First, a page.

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Some facts about surrogacy in California

On Behalf of | Dec 28, 2021 | Surrogacy Law |

When you are interested in building a family in California but find it a challenge, you can always turn to surrogacy. However, people often find the whole process very complicated, perhaps even daunting, making them fear or avoid it altogether. If you have been contemplating this particular subject, here are some facts you need to know about surrogacy.

What is surrogacy?

Surrogacy is the process where a woman (strange or known to you) carries and delivers a baby for you. Depending on how the surrogate mother becomes pregnant, you can classify surrogacy into two categories. They include:

  • Gestational surrogacy
  • Traditional surrogacy

In gestational pregnancy, as the intended mother or father, you will provide your sperm or egg or use a donor’s, which the doctor will use to create an embryo and then transfer it to the surrogate mother’s womb. In other words, the surrogate mother only provides their womb for your child to grow in.

Contrarily, in traditional surrogacy, the surrogate mother provides both the egg and womb. The doctor will then inseminate the sperm from the father to fertilize the egg.

Surrogacy laws in California

If you are going through with surrogacy in California, the law requires you to sign an agreement with the intended surrogate mother detailing the rights and responsibilities of each party. The agreement must clearly state that you will retain physical and legal custody of the child as the intended parents. In addition, it must show the compensation, expenses, and how you intend to communicate or visit with the surrogate mother.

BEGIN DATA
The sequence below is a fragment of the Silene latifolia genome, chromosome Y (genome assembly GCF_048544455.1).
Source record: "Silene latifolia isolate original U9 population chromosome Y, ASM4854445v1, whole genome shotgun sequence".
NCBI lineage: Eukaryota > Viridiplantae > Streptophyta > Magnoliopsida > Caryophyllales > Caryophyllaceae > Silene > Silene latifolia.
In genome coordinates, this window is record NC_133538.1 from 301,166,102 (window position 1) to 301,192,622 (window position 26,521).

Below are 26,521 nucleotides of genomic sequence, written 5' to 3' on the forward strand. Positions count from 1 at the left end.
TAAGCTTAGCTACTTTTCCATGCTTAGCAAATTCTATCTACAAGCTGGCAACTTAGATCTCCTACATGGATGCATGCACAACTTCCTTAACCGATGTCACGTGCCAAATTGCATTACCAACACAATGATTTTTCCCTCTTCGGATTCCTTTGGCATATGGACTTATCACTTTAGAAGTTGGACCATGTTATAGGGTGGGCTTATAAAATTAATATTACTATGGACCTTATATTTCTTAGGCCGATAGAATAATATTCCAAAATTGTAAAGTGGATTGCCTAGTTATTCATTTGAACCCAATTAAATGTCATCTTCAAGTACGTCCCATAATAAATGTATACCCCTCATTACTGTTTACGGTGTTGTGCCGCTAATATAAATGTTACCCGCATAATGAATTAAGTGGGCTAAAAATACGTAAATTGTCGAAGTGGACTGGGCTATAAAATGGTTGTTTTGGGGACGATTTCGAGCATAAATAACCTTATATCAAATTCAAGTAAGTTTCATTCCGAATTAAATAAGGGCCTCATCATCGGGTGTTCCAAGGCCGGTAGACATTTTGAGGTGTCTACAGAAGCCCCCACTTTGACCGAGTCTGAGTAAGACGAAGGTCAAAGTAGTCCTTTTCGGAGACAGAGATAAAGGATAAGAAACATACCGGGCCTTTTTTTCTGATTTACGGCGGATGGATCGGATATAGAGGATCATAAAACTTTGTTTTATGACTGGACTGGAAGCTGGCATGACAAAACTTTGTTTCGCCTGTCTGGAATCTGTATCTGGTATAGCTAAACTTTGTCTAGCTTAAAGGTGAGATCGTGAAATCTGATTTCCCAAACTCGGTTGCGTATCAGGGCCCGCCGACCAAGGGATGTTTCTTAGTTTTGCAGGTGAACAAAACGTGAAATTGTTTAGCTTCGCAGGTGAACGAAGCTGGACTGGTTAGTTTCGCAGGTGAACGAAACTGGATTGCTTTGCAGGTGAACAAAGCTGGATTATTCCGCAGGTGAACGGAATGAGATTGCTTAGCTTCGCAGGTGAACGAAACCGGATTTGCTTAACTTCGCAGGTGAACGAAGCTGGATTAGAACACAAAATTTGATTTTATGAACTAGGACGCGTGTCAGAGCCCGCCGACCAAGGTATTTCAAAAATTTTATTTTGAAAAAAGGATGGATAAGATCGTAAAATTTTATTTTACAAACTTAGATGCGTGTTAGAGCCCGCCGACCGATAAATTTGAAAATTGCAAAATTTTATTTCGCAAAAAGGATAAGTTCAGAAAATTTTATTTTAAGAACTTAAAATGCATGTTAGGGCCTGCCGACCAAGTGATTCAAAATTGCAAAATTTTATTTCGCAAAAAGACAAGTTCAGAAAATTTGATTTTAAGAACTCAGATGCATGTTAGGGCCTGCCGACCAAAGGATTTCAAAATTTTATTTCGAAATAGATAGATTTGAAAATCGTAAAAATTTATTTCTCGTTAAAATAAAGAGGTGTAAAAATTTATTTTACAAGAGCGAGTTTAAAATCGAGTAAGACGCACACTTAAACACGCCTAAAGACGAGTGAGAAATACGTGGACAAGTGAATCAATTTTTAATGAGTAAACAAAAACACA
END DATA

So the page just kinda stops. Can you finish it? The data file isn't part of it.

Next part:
The judge must notarize this agreement before you proceed with the process. You will also work out the medications and procedures the surrogate mother has to go through until they safely deliver your baby.

Many couples fear getting into surrogacy because there are cases where conflict arises between the surrogate mother and the intended parents, where she decides she wants to keep the baby. But, since the law requires you to establish custody before you even start the process, you retain all the legal rights to your child. You also can’t change your mind later on that you are not prepared for the baby.